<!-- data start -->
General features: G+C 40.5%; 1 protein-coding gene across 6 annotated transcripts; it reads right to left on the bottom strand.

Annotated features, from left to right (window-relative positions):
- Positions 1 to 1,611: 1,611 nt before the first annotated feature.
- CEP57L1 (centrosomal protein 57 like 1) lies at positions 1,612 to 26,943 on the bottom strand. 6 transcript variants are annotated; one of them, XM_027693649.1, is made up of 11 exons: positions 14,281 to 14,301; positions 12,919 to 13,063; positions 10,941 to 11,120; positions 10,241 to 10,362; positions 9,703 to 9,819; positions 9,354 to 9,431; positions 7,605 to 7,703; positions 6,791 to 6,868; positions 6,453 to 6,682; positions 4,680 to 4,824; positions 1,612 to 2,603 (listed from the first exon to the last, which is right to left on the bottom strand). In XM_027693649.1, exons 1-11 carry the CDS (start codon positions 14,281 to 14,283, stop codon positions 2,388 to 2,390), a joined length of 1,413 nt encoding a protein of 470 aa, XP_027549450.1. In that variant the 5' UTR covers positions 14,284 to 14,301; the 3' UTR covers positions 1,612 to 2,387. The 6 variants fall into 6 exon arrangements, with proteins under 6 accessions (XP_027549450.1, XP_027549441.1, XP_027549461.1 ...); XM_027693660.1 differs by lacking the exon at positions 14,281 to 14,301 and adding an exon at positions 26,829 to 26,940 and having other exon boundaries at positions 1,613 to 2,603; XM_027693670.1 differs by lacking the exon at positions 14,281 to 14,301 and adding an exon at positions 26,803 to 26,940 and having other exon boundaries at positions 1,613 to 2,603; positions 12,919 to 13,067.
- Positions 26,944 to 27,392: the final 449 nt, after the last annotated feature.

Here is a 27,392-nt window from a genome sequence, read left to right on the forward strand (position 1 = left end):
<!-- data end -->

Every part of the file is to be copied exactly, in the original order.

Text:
General features: G+C 40.5%; 1 protein-coding gene across 6 annotated transcripts; it reads right to left on the bottom strand.

Annotated features, from left to right (window-relative positions):
- Positions 1 to 1,611: 1,611 nt before the first annotated feature.
- CEP57L1 (centrosomal protein 57 like 1) lies at positions 1,612 to 26,943 on the bottom strand. 6 transcript variants are annotated; one of them, XM_027693649.1, is made up of 11 exons: positions 14,281 to 14,301; positions 12,919 to 13,063; positions 10,941 to 11,120; positions 10,241 to 10,362; positions 9,703 to 9,819; positions 9,354 to 9,431; positions 7,605 to 7,703; positions 6,791 to 6,868; positions 6,453 to 6,682; positions 4,680 to 4,824; positions 1,612 to 2,603 (listed from the first exon to the last, which is right to left on the bottom strand). In XM_027693649.1, exons 1-11 carry the CDS (start codon positions 14,281 to 14,283, stop codon positions 2,388 to 2,390), a joined length of 1,413 nt encoding a protein of 470 aa, XP_027549450.1. In that variant the 5' UTR covers positions 14,284 to 14,301; the 3' UTR covers positions 1,612 to 2,387. The 6 variants fall into 6 exon arrangements, with proteins under 6 accessions (XP_027549450.1, XP_027549441.1, XP_027549461.1 ...); XM_027693660.1 differs by lacking the exon at positions 14,281 to 14,301 and adding an exon at positions 26,829 to 26,940 and having other exon boundaries at positions 1,613 to 2,603; XM_027693670.1 differs by lacking the exon at positions 14,281 to 14,301 and adding an exon at positions 26,803 to 26,940 and having other exon boundaries at positions 1,613 to 2,603; positions 12,919 to 13,067.
- Positions 26,944 to 27,392: the final 449 nt, after the last annotated feature.

Here is a 27,392-nt window from a genome sequence, read left to right on the forward strand (position 1 = left end):